In the six decades after 1815, Norway’s population doubled to 1.8 million. The authors credit better vaccination, health measures, and information for this exceptional rate of increase. However, Norway had little arable land and the population explosion by mid-century certainly fueled emigration to North America. In 1870, 40,000 Norwegians were in the United States, but by 1925, some 800,000 Norwegians had emigrated to America, encouraged by the pull of the U.S. Homestead Act and substantial advertising in northern Europe by American railroads and steamship companies. The authors provide a particularly good overview of the crucial impact of the growth that took place during this time on the evolving political system.
Seventy-five years after the January 1814 treaty putting Norway under the Swedish crown, my Norwegian grandfather was granted U.S. citizenship. As part of the process in 1889, he had to “renounce his loyalty to the King of Sweden.” That king, Oscar II, is the familiar face on Norwegian sardine packaging to this day. When Norway achieved full independence in 1905, Oscar II was dethroned by the Norwegian Storting (parliament) that June and he renounced the Norwegian throne in October and was replaced by Haakon VII.
The first 90 years after 1814 saw challenges to building a democratic monarchy with no real democratic history to build upon. Particularly since 1905, the kings have served more as legitimizers than governors.
Like most nations, Norway’s modernization has had ups and downs—or perhaps cast in business terms: opportunities and challenges.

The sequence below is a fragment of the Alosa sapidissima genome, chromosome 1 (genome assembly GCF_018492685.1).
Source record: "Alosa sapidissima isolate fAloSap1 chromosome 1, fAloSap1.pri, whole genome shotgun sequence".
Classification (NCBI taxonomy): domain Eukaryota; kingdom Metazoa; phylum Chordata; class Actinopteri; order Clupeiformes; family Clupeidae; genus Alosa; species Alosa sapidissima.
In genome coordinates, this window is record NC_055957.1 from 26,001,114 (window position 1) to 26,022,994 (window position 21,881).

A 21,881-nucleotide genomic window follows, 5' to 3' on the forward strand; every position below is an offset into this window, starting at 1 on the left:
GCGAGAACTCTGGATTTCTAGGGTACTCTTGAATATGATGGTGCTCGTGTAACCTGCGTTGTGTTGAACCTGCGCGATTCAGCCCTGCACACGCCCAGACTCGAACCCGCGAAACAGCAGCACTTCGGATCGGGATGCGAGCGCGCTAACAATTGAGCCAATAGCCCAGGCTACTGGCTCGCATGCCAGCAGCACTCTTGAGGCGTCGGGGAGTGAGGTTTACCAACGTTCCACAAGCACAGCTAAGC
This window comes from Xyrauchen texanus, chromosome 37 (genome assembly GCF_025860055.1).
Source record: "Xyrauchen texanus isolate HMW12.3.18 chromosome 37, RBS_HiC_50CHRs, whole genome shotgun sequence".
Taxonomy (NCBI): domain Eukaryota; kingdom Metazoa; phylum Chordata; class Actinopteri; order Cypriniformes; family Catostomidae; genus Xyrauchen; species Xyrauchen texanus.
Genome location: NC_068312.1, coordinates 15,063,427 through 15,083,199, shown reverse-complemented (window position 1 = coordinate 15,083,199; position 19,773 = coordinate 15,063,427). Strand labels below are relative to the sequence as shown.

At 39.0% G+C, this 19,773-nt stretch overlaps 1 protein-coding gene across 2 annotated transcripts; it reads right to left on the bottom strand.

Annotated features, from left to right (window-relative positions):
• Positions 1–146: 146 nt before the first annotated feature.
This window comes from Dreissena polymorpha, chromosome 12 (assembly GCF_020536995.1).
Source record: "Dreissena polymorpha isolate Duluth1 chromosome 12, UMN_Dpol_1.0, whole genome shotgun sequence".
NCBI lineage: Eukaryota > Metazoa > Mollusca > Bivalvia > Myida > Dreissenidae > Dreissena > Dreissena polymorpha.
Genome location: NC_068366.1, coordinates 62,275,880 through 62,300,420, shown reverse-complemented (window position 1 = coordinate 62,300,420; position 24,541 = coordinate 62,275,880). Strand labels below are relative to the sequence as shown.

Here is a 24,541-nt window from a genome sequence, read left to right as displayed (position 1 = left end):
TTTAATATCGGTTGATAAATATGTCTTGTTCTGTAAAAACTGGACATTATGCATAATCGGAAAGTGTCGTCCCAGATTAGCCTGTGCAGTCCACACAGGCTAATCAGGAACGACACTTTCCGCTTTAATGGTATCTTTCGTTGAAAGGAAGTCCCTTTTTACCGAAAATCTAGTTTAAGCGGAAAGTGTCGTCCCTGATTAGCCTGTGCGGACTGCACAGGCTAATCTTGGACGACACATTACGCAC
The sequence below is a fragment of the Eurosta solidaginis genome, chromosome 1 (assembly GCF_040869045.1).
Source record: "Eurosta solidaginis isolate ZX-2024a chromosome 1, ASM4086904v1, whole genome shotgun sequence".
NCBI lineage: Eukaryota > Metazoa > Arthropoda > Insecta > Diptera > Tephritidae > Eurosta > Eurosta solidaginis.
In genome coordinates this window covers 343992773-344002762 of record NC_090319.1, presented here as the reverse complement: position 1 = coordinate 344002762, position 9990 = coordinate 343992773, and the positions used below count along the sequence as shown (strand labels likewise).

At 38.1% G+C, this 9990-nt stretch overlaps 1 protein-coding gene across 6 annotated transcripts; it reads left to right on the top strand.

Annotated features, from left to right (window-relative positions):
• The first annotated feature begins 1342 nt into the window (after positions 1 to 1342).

Coincident with full independence in 1905, Norway began to exploit its huge hydroelectric capabilities. The same mountainous terrain that provided Norway little arable land also gave it great hydroelectric, enabling economic growth and human conveniences. Then, there was the discovery of oil and gas in 1969, resources that have underwritten not only the cost of current public services but also, through its sovereign wealth fund, a “rainy day account,” that provides for future financial security.
The challenges have involved making the new parliamentary democracy more representative, sometimes having to deal with small political parties on the extremes. No doubt the greatest challenge occurred during the five years under German occupation from 1940 to 1945, with a collaborative puppet regime led by the domestic fascist, Vidkun Quisling. The movement toward a more unified Europe presented Norway with the challenge of how to respond.
A minor “nit to pick” with the book is that in a handful of cases, I found myself having to stop and think about what the authors were trying to say because an incorrect, but similar, word was used. For example, on page 157 of the hardbound version, talking about the 1940s shortage economy, the text reads, “solved by rationalization,” rather than “solved by rationing.” It was always fairly easy to figure out, so more of a speed bump than misdirection.
So, is there a “Norwegian exception?” The authors task us to answer that question with their informed and thoughtful review of the last 200 years of Norwegian history. My conclusion is consistent with the old saying that, “people make their own luck.” Nations do that also.
This article originally appeared in the Feb. 4, 2022, issue of The Norwegian American.